cancel
Showing results for 
Search instead for 
Did you mean: 

Routerstats speeds

shure
Grafter
Posts: 509
Thanks: 1
Registered: 21-01-2013

Routerstats speeds

Hi,
on my Routerstats summary (as well as my router's own stats page) it claims my download speeds are 7,616 up and 448 down, while I never get anywhere near those speeds.  The best I can get at the moment are 6.5 up and 0.35 down.  When I moved to Plusnet I was given an estimated sync speed of 8Mbps.  I know things can change but why do the routerstats give such differing figures to the speedtest sites?  The sync speeds page on Routerstats also gives around 7,600 (I'm assuming 7,616 for consistency but my graph's not that detailed!), so if it's measuring that speed why am I only seeing 1Mb less?
6 REPLIES
Estragon
Rising Star
Posts: 811
Thanks: 10
Registered: 07-02-2012

Re: Routerstats speeds

That sounds like you are on a 20CN exchange, using IPSC, (in layman's terms the latest way of delivering ADSL Max).
All BT-Wholesale based connections such as Plusnet's are subject to an IP Profile system and other effects of BT Wholesale Dynamic Line Management.
The maximum connection speed is 8128kbps. However if Interleaving is turned on by the DLM, for most combinations of exchange kit and the user's router that reduces to 7616kbps, which is what you have.
Then you get the normal IP Profiling, which in your case is according to the table on this page. Giving you a maximum throughput of 6500kbps. I expect your Plusnet "Current line speed" show 6.4Mbps, losing you another 100kbps.
The sick bit is that on a WBC-enabled exchange you line should connect at well over 20Mbps.
Edit - you have your down and up speeds wrong way round in your post.
shure
Grafter
Posts: 509
Thanks: 1
Registered: 21-01-2013

Re: Routerstats speeds

ah, silly me.  I do know the difference between up and down, honest! Embarrassed
That all sounds fair enough, and many thanks for the excellent explanation (yes, I am on 20CN Angry), but what I don't get is if my actual speed is reduced to 6.5Mbps down (which is fine if that's the way it works), then why does the router tell me I'm getting 7,616kbps?  Doesn't the profiling happen before it gets to my router, if you get what I mean?  Shouldn't the router report on what I'm actually receiving?  Otherwise, the router stats sync speed is always going to be at odds with what I'm actually getting and not worth much as a diagnostic tool, or am I seeing it wrong?
pengbo
Grafter
Posts: 104
Registered: 15-01-2013

Re: Routerstats speeds

shure from memory I think the router reports the synch rate with the exchange but when you use the connection there is an overhead between what you can actually get and the data needed by the adsl process itself to make sure the the real tcp/udp packets data gets to you if that makes sense.
I will leave it to the more knowledgeable to give you the actual maths
Estragon
Rising Star
Posts: 811
Thanks: 10
Registered: 07-02-2012

Re: Routerstats speeds

The speed, attenuation and the other stats that you see are for the actual connection of the modem component of your ADSL router to a modem at the exchange. The sync/connection speed is the rate "bits" are travelling up and down the line all the time your router is synchronised with the exchange modem. So that is the speed reported at that stage.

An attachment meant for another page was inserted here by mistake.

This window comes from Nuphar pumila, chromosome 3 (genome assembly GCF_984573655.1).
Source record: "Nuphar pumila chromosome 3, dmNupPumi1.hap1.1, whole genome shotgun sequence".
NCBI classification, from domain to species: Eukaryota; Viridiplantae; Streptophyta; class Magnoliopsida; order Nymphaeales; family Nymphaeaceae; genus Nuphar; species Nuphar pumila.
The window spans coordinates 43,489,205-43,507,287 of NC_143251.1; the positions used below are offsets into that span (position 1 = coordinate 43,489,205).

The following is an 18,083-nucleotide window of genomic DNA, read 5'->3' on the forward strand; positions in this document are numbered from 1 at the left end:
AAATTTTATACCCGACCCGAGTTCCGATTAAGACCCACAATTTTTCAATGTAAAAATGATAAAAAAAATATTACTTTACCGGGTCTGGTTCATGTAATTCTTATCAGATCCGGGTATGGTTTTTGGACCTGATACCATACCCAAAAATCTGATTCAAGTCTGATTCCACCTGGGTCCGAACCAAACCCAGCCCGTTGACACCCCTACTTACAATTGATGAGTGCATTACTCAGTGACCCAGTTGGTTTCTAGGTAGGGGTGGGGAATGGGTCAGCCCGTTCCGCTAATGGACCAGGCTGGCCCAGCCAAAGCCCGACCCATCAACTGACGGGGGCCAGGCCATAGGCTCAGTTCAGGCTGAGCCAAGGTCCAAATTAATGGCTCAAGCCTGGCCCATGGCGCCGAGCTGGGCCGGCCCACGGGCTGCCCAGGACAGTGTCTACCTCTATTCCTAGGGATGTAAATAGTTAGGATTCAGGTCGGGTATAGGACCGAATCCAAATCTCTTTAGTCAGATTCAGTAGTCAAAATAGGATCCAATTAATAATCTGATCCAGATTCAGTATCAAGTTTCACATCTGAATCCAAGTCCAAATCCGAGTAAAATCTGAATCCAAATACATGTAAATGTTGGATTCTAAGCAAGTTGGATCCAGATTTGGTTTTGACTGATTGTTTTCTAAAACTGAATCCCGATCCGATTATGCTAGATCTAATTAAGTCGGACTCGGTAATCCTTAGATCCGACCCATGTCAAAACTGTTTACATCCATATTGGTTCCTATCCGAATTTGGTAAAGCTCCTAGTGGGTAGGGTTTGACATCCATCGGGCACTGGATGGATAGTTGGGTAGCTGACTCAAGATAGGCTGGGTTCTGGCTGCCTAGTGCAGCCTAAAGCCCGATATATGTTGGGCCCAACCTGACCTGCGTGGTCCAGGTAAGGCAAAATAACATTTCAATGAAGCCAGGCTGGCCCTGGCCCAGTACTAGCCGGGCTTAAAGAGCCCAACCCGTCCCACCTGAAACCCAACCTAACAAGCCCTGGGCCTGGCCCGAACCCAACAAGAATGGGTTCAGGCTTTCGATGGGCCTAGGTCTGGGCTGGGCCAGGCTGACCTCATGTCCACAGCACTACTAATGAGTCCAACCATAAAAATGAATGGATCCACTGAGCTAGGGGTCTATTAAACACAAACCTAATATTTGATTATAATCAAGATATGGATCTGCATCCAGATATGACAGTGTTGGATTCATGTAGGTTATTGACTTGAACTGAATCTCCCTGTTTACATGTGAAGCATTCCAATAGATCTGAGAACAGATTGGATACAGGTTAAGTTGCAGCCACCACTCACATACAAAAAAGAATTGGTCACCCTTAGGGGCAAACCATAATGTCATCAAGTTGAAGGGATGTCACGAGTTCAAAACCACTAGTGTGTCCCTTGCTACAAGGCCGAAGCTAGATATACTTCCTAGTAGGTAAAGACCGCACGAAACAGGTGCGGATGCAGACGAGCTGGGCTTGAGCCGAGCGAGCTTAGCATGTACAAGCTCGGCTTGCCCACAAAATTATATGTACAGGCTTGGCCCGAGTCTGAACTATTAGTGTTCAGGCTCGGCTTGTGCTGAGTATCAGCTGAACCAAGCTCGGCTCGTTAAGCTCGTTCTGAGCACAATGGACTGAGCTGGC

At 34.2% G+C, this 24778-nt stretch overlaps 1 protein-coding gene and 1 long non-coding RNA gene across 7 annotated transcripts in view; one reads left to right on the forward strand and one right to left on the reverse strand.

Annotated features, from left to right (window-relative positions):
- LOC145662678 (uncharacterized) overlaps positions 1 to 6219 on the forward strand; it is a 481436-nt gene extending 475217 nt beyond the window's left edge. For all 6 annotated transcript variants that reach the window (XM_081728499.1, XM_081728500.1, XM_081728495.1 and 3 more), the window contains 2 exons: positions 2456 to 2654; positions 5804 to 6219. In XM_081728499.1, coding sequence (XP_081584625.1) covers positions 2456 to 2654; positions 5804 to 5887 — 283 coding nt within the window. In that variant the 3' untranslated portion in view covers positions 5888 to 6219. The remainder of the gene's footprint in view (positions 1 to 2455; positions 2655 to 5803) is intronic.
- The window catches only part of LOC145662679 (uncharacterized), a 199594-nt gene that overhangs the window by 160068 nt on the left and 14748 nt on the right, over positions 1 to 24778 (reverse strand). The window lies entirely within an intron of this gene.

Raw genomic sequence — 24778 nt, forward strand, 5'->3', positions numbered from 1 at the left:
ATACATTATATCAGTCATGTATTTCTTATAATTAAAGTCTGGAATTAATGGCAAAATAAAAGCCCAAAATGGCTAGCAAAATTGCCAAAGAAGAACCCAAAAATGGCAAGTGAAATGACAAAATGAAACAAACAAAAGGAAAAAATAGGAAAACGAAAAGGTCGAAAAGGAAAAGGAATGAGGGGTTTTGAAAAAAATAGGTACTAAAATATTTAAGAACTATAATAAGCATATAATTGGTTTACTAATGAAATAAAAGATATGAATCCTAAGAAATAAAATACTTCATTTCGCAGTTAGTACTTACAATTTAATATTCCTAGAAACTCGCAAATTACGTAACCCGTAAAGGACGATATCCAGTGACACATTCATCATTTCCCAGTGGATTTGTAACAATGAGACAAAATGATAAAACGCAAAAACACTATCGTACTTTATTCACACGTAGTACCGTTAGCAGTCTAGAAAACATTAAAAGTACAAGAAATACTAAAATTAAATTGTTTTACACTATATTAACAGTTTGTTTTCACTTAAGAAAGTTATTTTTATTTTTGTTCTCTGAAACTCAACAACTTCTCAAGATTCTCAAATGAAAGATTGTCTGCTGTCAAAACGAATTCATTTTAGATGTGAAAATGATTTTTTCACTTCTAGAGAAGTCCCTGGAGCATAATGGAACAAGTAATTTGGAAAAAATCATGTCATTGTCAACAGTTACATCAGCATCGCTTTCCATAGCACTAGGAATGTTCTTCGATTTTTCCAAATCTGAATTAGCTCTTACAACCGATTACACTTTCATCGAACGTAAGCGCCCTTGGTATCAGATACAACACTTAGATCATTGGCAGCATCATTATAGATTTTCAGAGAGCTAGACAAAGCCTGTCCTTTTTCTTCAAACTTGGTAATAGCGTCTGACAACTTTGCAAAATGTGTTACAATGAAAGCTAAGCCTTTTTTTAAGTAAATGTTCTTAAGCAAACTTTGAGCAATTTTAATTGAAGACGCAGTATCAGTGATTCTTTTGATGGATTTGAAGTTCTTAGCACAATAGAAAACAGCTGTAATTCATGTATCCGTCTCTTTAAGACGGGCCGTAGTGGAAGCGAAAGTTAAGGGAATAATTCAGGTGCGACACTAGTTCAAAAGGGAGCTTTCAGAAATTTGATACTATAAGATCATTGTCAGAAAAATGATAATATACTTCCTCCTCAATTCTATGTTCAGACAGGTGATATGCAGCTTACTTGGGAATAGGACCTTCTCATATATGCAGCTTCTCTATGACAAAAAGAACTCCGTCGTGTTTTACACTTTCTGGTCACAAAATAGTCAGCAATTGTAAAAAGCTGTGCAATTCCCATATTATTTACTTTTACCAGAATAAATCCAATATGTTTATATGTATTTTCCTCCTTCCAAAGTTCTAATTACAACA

Data on the internet as a whole is generally transmitted in digital TCP/IP packets. A TCP/IP packet has a header containing the target IP address and other stuff, data, and some end bits. These packets are of variable length but need to be no bigger than the MTU settings of the kit they pass through, otherwise they have to be split up. (Which is why MTU size matters).
When those get to the DSLAM at the exchange (which holds loads of modems with you connected to one) they have to be further packaged into ATM packets.
Assume you are not downloading anything - zilch, No browsing, email or anything. In the first paragraph I said bits are travelling up and down all the time. Those bits are organised into empty ATM packets.  In other words the on-off pattern of the bits lays out a header, empty body and end. 53 bits in total.
When you are receiving something the TCP/IP packets (including the wrapper parts as well as the data) are split up into chunks to form the body of those ATM packets.  IIRC the body is 48 bits. So some ATM packets will still have empty space in them as if a TCP/IP packet does fit into a whole number of them the last one isn't full. The next TCP/IP packet doesn't start in there, it starts at the beginning of the next ATM one.
There's a lot of overheads there. The IP Profile accounts for a lot of the overheads as it tries to define the data speed. Which is why Plusnet call their copy of the IP Profile "Current line speed", being the fastest that real data can get to you.
From that little lot, I think you will see why speed test results, (measuring data bits), will always be a bit less than IP Profile, which is inevitably considerably lower than sync speed?
Superuser
Superuser
Posts: 9,133
Thanks: 537
Fixes: 46
Registered: 06-04-2007

Re: Routerstats speeds

It's a bit technical but AAISP's Knowledge Base article ATM/IP and overheads provides the numbers to explain how sync rate translates into payload (data) rate when protocol overheads are allowed for. However even this doesn't allow for the overheads of managing data transmission to and from a particular host - establishing the link, requesting a file, confirming packet receipt or requesting retransmission of damaged packets and closing the link.
David
shure
Grafter
Posts: 509
Thanks: 1
Registered: 21-01-2013

Re: Routerstats speeds

Thanks all for your feedback.  Much appreciated.  I understand about the packets but I was under the (mistaken!) impression that all that happened before reaching the router and the speed which it registered should be the actual one i was getting.  Learn something new every day Cheesy